Tuberculosis (TB) is a serious infection of the respiratory tract which, if left untreated, can be debilitating and even fatal. It is a myth that Tuberculosis is a thing of the past, confined to isolation wards and fresh air sanitariums. The Center for Disease Control (CDC) says millions of cases are diagnosed worldwide each year. Other cases of TB go undetected. Here are 5 facts you should know about this public health threat.
There are many debilitating symptoms.
-a really bad , and sometimes bloody, cough for more than 3 weeks
-chills and fever
-loss of appetite and weight
According to the American Lung Association , the bacteria could also affect other parts of the body such as the spine and kidneys.
Anyone can contract TB, but those who have weak immune systems are especially at risk.
The TB bacterium, mycobacterium tuberculosis, is spread only by respiratory droplets, i.e. a cough or sneeze from an infected individual. The disease is not passed any other way such as contact with a surface an infected person has touched. But individuals with the following conditions are more susceptible to TB:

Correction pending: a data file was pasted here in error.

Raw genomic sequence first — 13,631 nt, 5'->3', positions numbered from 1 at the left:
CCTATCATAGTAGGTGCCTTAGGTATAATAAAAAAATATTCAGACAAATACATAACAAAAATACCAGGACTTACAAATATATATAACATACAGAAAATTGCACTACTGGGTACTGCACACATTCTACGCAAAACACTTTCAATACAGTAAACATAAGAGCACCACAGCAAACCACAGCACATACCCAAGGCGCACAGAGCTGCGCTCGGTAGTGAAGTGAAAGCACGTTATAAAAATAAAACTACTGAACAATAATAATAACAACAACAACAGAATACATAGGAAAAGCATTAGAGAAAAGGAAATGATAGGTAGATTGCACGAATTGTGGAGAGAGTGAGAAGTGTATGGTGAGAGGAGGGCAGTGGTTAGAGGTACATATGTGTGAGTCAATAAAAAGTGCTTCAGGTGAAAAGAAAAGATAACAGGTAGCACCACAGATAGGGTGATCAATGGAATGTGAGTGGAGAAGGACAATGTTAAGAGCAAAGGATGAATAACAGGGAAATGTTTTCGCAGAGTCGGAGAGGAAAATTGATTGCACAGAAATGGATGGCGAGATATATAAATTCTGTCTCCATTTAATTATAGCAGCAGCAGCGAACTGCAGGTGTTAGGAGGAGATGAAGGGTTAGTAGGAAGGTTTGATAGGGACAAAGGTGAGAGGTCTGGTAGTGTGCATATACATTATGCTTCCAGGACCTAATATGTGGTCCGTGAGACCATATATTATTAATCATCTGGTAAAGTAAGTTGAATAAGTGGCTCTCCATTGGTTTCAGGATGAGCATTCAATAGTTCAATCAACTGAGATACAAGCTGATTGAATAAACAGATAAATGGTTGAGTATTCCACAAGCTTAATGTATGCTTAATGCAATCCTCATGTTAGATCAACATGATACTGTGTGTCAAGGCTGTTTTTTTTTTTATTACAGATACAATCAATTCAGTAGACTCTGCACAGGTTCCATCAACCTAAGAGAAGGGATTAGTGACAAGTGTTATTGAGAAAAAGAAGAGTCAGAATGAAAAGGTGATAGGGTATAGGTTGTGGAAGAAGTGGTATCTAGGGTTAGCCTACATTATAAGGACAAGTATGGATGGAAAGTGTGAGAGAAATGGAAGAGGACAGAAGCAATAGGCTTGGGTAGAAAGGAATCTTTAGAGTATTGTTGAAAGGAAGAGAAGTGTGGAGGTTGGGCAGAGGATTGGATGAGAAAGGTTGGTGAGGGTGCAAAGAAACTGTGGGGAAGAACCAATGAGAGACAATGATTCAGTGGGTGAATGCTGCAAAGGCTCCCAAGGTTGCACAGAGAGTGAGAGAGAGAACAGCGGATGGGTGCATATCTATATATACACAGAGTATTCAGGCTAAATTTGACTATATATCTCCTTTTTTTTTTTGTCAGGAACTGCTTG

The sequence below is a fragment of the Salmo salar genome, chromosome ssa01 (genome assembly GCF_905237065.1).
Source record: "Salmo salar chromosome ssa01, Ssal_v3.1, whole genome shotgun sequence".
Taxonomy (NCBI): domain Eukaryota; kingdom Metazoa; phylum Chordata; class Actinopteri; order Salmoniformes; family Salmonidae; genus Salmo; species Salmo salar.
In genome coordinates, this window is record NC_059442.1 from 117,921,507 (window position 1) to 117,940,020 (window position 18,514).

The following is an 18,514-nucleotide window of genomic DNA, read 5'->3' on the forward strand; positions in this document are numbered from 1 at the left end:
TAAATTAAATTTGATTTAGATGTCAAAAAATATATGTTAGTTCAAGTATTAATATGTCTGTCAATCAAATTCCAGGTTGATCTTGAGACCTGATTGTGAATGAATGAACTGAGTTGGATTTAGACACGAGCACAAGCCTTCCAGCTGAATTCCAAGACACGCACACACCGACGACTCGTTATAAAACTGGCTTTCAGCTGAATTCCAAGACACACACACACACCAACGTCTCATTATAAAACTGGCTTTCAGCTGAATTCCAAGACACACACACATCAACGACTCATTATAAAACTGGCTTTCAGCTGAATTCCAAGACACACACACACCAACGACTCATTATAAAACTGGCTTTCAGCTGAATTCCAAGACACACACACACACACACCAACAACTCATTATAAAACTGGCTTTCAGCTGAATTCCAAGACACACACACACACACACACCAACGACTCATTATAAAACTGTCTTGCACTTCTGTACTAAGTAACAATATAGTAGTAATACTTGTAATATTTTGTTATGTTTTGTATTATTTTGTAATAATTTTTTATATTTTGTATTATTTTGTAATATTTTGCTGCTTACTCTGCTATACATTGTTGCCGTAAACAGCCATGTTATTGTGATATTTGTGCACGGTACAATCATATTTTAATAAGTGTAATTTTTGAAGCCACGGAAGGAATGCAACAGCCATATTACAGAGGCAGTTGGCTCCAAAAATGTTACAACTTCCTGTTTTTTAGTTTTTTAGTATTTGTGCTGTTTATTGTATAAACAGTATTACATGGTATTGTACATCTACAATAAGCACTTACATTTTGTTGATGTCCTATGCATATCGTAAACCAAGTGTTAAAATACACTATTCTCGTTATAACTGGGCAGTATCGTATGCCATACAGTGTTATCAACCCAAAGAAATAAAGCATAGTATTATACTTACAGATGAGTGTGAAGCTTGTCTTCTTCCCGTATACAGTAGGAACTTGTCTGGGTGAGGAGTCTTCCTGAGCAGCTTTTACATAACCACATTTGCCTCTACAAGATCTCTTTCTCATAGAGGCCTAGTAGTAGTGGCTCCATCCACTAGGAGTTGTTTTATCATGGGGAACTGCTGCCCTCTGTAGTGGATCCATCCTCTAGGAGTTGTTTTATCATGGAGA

-Alcohol or drug addiction
-previous TB infection
In addition, the homeless and prison populations are at risk. The CDC maintains that more than 84% of TB in the U.S. is found in racial and ethnic minorities.
Diagnosis is simple.
Doctors use a blood or skin test to look for TB. If positive, they will order a chest x-ray and sputum (mucous) culture for final confirmation. These tests confirm active infections, where the patient is highly symptomatic, and inactive infections, where the person shows no visible illness but is at risk for a later active infection.
Treatment is Drug Therapy.
Inactive: INH (Isoniazid) for 6 to 9 months.
Active: INH plus Rifampim, Pyrazinamide or Ethambutol.
The regimen must be completed for TB to be cured.
Research is important.
The CDC is actively partnering with other health agencies in the U.S. and across the world to combat Tuberculosis. It is estimated that a full 1/3 of the world’s population has some form of TB.